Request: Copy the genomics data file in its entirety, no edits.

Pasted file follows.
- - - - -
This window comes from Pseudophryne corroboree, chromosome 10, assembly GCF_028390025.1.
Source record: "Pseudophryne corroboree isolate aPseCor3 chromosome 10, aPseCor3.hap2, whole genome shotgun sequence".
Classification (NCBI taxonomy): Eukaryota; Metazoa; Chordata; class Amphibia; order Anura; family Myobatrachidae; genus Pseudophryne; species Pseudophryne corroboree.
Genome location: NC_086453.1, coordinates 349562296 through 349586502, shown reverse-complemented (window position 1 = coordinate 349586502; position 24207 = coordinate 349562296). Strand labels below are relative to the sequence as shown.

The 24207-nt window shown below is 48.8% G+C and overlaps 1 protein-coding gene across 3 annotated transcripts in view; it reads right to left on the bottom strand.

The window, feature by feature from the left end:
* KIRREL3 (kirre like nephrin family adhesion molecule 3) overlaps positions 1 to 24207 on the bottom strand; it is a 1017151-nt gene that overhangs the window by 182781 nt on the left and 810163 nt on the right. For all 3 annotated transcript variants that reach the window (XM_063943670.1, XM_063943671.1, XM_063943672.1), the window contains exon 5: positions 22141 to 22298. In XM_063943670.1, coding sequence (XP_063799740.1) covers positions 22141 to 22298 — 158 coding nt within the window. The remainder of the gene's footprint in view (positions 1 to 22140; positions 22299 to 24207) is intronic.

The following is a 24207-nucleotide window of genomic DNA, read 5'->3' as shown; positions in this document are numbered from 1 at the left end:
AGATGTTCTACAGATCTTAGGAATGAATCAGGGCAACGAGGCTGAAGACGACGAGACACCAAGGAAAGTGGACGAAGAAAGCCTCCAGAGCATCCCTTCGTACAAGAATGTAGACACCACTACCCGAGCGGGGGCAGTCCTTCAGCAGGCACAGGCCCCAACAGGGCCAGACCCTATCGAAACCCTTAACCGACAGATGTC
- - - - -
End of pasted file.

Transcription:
This window comes from Pseudophryne corroboree, chromosome 10, assembly GCF_028390025.1.
Source record: "Pseudophryne corroboree isolate aPseCor3 chromosome 10, aPseCor3.hap2, whole genome shotgun sequence".
Classification (NCBI taxonomy): Eukaryota; Metazoa; Chordata; class Amphibia; order Anura; family Myobatrachidae; genus Pseudophryne; species Pseudophryne corroboree.
Genome location: NC_086453.1, coordinates 349562296 through 349586502, shown reverse-complemented (window position 1 = coordinate 349586502; position 24207 = coordinate 349562296). Strand labels below are relative to the sequence as shown.

The 24207-nt window shown below is 48.8% G+C and overlaps 1 protein-coding gene across 3 annotated transcripts in view; it reads right to left on the bottom strand.

The window, feature by feature from the left end:
* KIRREL3 (kirre like nephrin family adhesion molecule 3) overlaps positions 1 to 24207 on the bottom strand; it is a 1017151-nt gene that overhangs the window by 182781 nt on the left and 810163 nt on the right. For all 3 annotated transcript variants that reach the window (XM_063943670.1, XM_063943671.1, XM_063943672.1), the window contains exon 5: positions 22141 to 22298. In XM_063943670.1, coding sequence (XP_063799740.1) covers positions 22141 to 22298 — 158 coding nt within the window. The remainder of the gene's footprint in view (positions 1 to 22140; positions 22299 to 24207) is intronic.

The following is a 24207-nucleotide window of genomic DNA, read 5'->3' as shown; positions in this document are numbered from 1 at the left end:
AGATGTTCTACAGATCTTAGGAATGAATCAGGGCAACGAGGCTGAAGACGACGAGACACCAAGGAAAGTGGACGAAGAAAGCCTCCAGAGCATCCCTTCGTACAAGAATGTAGACACCACTACCCGAGCGGGGGCAGTCCTTCAGCAGGCACAGGCCCCAACAGGGCCAGACCCTATCGAAACCCTTAACCGACAGATGTC